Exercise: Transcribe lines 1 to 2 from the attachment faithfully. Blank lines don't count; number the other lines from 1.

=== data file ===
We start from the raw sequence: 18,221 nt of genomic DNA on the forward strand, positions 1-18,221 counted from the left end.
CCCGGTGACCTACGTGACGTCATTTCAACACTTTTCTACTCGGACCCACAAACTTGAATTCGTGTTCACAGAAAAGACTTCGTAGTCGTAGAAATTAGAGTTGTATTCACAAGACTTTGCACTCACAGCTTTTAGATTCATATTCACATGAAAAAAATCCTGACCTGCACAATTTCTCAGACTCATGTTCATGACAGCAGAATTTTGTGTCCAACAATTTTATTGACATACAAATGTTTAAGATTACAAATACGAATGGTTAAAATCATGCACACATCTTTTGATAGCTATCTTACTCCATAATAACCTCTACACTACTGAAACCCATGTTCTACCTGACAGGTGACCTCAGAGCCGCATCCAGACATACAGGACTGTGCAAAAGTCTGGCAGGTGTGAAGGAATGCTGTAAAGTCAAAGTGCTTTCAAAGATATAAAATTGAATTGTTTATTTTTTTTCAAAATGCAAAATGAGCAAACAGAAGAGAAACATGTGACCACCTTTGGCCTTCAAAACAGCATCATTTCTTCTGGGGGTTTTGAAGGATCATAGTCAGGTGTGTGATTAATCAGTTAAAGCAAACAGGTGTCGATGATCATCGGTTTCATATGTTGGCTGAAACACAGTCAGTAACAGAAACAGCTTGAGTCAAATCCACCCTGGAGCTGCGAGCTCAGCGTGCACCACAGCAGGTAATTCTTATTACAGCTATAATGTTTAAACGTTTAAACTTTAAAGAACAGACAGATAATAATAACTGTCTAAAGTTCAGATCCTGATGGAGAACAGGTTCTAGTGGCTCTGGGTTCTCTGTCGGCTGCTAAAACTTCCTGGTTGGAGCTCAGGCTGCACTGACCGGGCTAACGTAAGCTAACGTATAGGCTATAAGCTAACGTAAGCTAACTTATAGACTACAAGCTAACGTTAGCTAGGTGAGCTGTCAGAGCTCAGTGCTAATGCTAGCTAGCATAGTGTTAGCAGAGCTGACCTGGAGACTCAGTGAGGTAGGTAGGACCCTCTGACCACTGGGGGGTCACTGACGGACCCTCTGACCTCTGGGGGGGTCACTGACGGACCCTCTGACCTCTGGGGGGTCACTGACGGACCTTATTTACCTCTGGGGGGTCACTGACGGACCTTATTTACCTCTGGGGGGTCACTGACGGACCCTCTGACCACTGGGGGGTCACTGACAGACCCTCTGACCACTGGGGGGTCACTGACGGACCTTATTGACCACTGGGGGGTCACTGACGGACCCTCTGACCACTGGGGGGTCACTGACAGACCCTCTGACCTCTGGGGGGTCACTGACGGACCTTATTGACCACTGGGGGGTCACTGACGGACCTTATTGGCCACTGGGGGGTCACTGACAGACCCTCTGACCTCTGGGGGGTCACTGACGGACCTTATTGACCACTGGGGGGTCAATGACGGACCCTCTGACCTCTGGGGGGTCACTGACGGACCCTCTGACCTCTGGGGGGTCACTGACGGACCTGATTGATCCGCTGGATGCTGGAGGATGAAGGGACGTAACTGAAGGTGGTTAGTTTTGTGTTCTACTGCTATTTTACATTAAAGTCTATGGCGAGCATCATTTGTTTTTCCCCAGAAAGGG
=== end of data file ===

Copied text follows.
We start from the raw sequence: 18,221 nt of genomic DNA on the forward strand, positions 1-18,221 counted from the left end.
CCCGGTGACCTACGTGACGTCATTTCAACACTTTTCTACTCGGACCCACAAACTTGAATTCGTGTTCACAGAAAAGACTTCGTAGTCGTAGAAATTAGAGTTGTATTCACAAGACTTTGCACTCACAGCTTTTAGATTCATATTCACATGAAAAAAATCCTGACCTGCACAATTTCTCAGACTCATGTTCATGACAGCAGAATTTTGTGTCCAACAATTTTATTGACATACAAATGTTTAAGATTACAAATACGAATGGTTAAAATCATGCACACATCTTTTGATAGCTATCTTACTCCATAATAACCTCTACACTACTGAAACCCATGTTCTACCTGACAGGTGACCTCAGAGCCGCATCCAGACATACAGGACTGTGCAAAAGTCTGGCAGGTGTGAAGGAATGCTGTAAAGTCAAAGTGCTTTCAAAGATATAAAATTGAATTGTTTATTTTTTTTCAAAATGCAAAATGAGCAAACAGAAGAGAAACATGTGACCACCTTTGGCCTTCAAAACAGCATCATTTCTTCTGGGGGTTTTGAAGGATCATAGTCAGGTGTGTGATTAATCAGTTAAAGCAAACAGGTGTCGATGATCATCGGTTTCATATGTTGGCTGAAACACAGTCAGTAACAGAAACAGCTTGAGTCAAATCCACCCTGGAGCTGCGAGCTCAGCGTGCACCACAGCAGGTAATTCTTATTACAGCTATAATGTTTAAACGTTTAAACTTTAAAGAACAGACAGATAATAATAACTGTCTAAAGTTCAGATCCTGATGGAGAACAGGTTCTAGTGGCTCTGGGTTCTCTGTCGGCTGCTAAAACTTCCTGGTTGGAGCTCAGGCTGCACTGACCGGGCTAACGTAAGCTAACGTATAGGCTATAAGCTAACGTAAGCTAACTTATAGACTACAAGCTAACGTTAGCTAGGTGAGCTGTCAGAGCTCAGTGCTAATGCTAGCTAGCATAGTGTTAGCAGAGCTGACCTGGAGACTCAGTGAGGTAGGTAGGACCCTCTGACCACTGGGGGGTCACTGACGGACCCTCTGACCTCTGGGGGGGTCACTGACGGACCCTCTGACCTCTGGGGGGTCACTGACGGACCTTATTTACCTCTGGGGGGTCACTGACGGACCTTATTTACCTCTGGGGGGTCACTGACGGACCCTCTGACCACTGGGGGGTCACTGACAGACCCTCTGACCACTGGGGGGTCACTGACGGACCTTATTGACCACTGGGGGGTCACTGACGGACCCTCTGACCACTGGGGGGTCACTGACAGACCCTCTGACCTCTGGGGGGTCACTGACGGACCTTATTGACCACTGGGGGGTCACTGACGGACCTTATTGGCCACTGGGGGGTCACTGACAGACCCTCTGACCTCTGGGGGGTCACTGACGGACCTTATTGACCACTGGGGGGTCAATGACGGACCCTCTGACCTCTGGGGGGTCACTGACGGACCCTCTGACCTCTGGGGGGTCACTGACGGACCTGATTGATCCGCTGGATGCTGGAGGATGAAGGGACGTAACTGAAGGTGGTTAGTTTTGTGTTCTACTGCTATTTTACATTAAAGTCTATGGCGAGCATCATTTGTTTTTCCCCAGAAAGGG